The Pennsylvania Department of Health on Thursday announced the names of 27 companies that will be permitted to sell medical marijuana across the state next year, reaching another milestone in a program that could lead to cannabis being available by 2018.

The announcement also set off another round of consternation about whether the cannabis dispensaries were being distributed fairly and put in places where they would serve the most patients.

In suburban Philadelphia, six are to open in Montgomery County, three in Bucks County, and two each in Chester and Delaware Counties.

In Philadelphia. the state approved four locations, three across the northernmost tier of the city, with one in East Mount Airy and two in Northeast Philadelphia. The fourth is in Fishtown near the SugarHouse Casino.

"There's not one in Center City, not one in West Philadelphia, not one by the airport, or in Old City," said Andrew B. Sacks, a lawyer and chairman of the medical marijuana and hemp department at Sacks, Weston, Diamond LLC. "There should have been one on Walnut Street. Period. This is just asinine."

Each of the 27 winners has the right to operate three storefronts. Though 81 dispensaries are allowed by law, many applicants chose not to ask for additional outlets.

Just 52 are expected to open sometime next year.

"It's hard to see if there was much consideration for access by patients, given these locations," said Alva Mather, one of three partners at the Pepper Hamilton LLP law firm leading a new cannabis industry group. "Being able to get to health-care facilities is always an issue. It's not set up with that framework in mind."

"A lot of these patients are terminal," said Chris Goldstein, a marijuana and patient advocate who writes the Philly420 column for Philly.com. "Dispensaries should be as convenient as a CVS or a Rite Aid."

But that could change.

The winners who have not committed themselves to opening all three of their allotted dispensaries "have the ability to put in for their second or third locations after their first is up and running," said April Hutcheson, a spokeswoman for the state Health Department.

Hutcheson said the locations were businesses that scored the highest on their applications.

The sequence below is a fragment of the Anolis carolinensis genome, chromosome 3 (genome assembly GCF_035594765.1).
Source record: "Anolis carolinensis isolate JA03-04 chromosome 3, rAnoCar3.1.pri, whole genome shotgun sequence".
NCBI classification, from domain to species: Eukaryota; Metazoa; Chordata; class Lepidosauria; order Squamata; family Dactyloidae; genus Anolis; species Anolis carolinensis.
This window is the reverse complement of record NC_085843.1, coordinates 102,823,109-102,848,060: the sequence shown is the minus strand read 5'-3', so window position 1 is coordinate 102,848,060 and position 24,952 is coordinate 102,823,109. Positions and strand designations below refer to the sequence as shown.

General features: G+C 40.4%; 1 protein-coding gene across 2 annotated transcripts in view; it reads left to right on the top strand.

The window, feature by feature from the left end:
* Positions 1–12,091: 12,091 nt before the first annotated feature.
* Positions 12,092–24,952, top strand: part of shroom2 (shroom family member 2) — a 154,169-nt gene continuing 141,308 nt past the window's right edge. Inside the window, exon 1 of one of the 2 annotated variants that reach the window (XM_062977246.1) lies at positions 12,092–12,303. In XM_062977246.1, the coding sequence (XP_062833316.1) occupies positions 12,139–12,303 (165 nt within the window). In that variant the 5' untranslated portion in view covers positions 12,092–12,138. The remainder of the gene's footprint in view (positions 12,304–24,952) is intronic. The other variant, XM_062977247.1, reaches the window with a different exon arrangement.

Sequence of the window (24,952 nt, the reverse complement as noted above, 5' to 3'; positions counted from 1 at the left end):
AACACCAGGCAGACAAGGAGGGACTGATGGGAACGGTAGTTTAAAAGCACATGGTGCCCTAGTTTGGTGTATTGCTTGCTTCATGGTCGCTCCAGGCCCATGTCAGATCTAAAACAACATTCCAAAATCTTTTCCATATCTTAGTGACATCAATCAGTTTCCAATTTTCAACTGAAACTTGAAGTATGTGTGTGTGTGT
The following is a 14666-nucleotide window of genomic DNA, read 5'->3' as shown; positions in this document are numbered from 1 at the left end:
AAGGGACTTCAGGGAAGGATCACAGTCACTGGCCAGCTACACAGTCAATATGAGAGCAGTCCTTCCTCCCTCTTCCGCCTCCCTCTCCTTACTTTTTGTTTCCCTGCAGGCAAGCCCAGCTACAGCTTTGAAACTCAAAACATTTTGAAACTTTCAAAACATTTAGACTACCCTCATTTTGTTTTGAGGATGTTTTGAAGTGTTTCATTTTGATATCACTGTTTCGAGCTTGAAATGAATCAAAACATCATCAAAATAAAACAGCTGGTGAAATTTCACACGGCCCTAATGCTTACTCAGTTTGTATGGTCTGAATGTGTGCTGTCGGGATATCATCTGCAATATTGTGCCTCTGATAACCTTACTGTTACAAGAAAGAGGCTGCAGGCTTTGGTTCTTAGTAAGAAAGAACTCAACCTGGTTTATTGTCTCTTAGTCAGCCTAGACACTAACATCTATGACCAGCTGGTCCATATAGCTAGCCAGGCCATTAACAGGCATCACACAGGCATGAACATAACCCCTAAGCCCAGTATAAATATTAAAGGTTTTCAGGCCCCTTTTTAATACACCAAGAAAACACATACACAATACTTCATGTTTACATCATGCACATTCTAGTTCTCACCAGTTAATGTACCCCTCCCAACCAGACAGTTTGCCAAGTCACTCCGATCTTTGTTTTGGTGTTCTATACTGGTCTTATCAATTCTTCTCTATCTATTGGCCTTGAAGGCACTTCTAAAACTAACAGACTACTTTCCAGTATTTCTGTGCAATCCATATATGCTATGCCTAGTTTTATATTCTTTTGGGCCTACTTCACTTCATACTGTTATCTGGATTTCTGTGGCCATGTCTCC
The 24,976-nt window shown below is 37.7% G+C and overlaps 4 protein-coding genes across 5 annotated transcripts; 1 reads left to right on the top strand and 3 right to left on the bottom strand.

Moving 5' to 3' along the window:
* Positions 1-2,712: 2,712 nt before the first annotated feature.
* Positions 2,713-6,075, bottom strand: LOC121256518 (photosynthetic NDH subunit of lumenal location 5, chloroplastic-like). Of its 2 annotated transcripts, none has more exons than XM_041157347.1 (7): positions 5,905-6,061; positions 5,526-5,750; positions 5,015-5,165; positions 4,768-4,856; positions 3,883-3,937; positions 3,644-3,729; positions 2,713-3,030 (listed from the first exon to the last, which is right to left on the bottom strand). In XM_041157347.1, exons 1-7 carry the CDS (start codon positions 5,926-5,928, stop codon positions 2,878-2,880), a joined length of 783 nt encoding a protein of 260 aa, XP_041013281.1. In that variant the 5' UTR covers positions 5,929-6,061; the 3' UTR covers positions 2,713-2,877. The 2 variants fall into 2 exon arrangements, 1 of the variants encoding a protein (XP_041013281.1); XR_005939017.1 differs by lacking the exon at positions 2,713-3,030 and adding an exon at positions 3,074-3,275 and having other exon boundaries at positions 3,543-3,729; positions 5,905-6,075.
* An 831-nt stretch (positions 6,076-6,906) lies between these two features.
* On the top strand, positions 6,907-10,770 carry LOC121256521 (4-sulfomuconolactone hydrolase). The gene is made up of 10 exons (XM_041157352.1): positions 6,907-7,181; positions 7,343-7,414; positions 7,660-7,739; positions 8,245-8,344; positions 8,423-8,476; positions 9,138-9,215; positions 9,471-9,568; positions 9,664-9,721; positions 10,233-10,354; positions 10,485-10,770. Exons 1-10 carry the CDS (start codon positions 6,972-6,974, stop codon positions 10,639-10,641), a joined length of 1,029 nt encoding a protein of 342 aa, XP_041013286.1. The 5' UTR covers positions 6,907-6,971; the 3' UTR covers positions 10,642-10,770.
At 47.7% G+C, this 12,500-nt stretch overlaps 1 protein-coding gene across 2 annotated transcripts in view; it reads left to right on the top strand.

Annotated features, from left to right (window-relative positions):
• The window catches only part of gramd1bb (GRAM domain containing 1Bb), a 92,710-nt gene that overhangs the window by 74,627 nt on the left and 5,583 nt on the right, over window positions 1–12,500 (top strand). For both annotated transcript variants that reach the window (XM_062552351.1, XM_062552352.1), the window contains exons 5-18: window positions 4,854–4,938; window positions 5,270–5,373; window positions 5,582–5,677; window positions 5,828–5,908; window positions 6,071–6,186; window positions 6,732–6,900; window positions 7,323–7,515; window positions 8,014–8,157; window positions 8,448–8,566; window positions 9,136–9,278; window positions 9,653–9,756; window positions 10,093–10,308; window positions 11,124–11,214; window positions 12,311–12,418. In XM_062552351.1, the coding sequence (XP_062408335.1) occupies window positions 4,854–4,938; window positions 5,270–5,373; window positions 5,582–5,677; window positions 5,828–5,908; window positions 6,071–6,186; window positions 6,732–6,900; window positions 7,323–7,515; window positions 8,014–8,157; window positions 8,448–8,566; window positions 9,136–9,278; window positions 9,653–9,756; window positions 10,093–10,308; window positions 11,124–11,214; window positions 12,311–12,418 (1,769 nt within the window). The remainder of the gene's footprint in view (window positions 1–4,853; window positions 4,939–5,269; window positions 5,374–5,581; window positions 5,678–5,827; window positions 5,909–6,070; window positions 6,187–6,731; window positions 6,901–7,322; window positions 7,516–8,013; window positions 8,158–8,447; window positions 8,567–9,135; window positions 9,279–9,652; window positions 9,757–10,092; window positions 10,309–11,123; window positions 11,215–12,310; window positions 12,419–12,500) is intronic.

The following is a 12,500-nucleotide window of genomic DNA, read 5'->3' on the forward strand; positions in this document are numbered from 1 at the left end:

"This is only the start of the program, and we're moving quickly to getting medication to the public," Hutcheson said. "As we need to grow, we can. They still have the ability to open up more locations."

The city zoning office is ready to expand the number of sites. It has cleared the way for 10 dispensary locations, granting zoning permits for real estate in neighborhoods that include Northern Liberties, Old City, and Center City. There is a variance for 12th and Walnut Streets. It is up to a permit winner to arrange with the building owner to open at one of those sites.

All applicants were required to pay $5,000 to apply for a dispensary permit. The companies also had to post a $30,000 deposit — refundable only to failed bidders — for each storefront. Each of the winners' three shops is required to be in a different county.

Dispensaries will operate like pharmacies that sell only one product: medicinal cannabis oils, which can be vaporized or consumed in a solution. They will be forbidden to sell whole-plant, flower, or edible products. Each permit, according to industry experts, is worth $10 million to $20 million, depending on the location and the number of customers each serves.

The dispensaries will be the only point where patients will encounter medical marijuana. To get it, they will be required to see a doctor who is certified and registered with the state Department of Health. The doctor will write a letter stating that the patient suffers from one or more of 17 qualifying conditions. It is up to the patient to submit the letter to the state and receive an ID card. Only card holders will be allowed to enter, and they will be able to buy medical cannabis from any dispensary in the state.

In Southeastern Pennsylvania, dispensaries are slated for Abington, Bensalem, Bristol, Devon, Elkins Park, Fort Washington, King of Prussia, Phoenixville, Plymouth Meeting, Philadelphia (4), Sellersville, Upper Darby, West Norriton,  and Yeadon,

Last week, the state announced the winners of 12 permits to grow legal cannabis in the state and process it into medicine.

Though industry experts have called the Health Department's efforts cautious and fair, many losing applicants have called the process opaque and biased. They have until Friday to file appeals. Several have threatened lawsuits. Litigation filed by failed applicants in Maryland and Florida has stalled the introduction of medical marijuana programs in those states for years.

The Health Department on Wednesday said it remained on track to provide cannabis oil to patients in 2018.